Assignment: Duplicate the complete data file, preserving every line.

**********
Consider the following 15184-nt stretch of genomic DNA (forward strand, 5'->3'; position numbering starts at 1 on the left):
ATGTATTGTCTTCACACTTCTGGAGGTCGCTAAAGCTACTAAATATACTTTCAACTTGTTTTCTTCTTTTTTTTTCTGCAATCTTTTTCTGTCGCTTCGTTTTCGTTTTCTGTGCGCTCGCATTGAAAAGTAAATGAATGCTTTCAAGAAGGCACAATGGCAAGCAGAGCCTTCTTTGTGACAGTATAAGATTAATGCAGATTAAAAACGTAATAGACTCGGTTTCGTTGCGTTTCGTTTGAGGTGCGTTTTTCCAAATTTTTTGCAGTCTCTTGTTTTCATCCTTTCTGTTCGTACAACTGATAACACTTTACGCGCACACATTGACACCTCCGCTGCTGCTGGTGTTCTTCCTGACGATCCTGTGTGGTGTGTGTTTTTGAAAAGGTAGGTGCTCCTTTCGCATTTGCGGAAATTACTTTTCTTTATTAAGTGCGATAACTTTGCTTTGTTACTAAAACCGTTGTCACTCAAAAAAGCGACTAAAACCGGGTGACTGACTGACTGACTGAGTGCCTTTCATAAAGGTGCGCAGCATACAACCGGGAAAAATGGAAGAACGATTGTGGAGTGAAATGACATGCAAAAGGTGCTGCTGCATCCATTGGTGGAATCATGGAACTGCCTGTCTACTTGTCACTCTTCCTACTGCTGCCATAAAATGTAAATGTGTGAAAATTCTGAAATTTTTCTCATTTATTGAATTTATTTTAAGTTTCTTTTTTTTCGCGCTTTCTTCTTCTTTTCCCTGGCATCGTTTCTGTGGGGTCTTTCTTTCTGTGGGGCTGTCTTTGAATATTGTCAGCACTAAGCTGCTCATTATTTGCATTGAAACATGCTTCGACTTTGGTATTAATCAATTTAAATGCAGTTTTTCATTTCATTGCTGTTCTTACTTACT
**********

Consider the following 15184-nt stretch of genomic DNA (forward strand, 5'->3'; position numbering starts at 1 on the left):
ATGTATTGTCTTCACACTTCTGGAGGTCGCTAAAGCTACTAAATATACTTTCAACTTGTTTTCTTCTTTTTTTTTCTGCAATCTTTTTCTGTCGCTTCGTTTTCGTTTTCTGTGCGCTCGCATTGAAAAGTAAATGAATGCTTTCAAGAAGGCACAATGGCAAGCAGAGCCTTCTTTGTGACAGTATAAGATTAATGCAGATTAAAAACGTAATAGACTCGGTTTCGTTGCGTTTCGTTTGAGGTGCGTTTTTCCAAATTTTTTGCAGTCTCTTGTTTTCATCCTTTCTGTTCGTACAACTGATAACACTTTACGCGCACACATTGACACCTCCGCTGCTGCTGGTGTTCTTCCTGACGATCCTGTGTGGTGTGTGTTTTTGAAAAGGTAGGTGCTCCTTTCGCATTTGCGGAAATTACTTTTCTTTATTAAGTGCGATAACTTTGCTTTGTTACTAAAACCGTTGTCACTCAAAAAAGCGACTAAAACCGGGTGACTGACTGACTGACTGAGTGCCTTTCATAAAGGTGCGCAGCATACAACCGGGAAAAATGGAAGAACGATTGTGGAGTGAAATGACATGCAAAAGGTGCTGCTGCATCCATTGGTGGAATCATGGAACTGCCTGTCTACTTGTCACTCTTCCTACTGCTGCCATAAAATGTAAATGTGTGAAAATTCTGAAATTTTTCTCATTTATTGAATTTATTTTAAGTTTCTTTTTTTTCGCGCTTTCTTCTTCTTTTCCCTGGCATCGTTTCTGTGGGGTCTTTCTTTCTGTGGGGCTGTCTTTGAATATTGTCAGCACTAAGCTGCTCATTATTTGCATTGAAACATGCTTCGACTTTGGTATTAATCAATTTAAATGCAGTTTTTCATTTCATTGCTGTTCTTACTTACT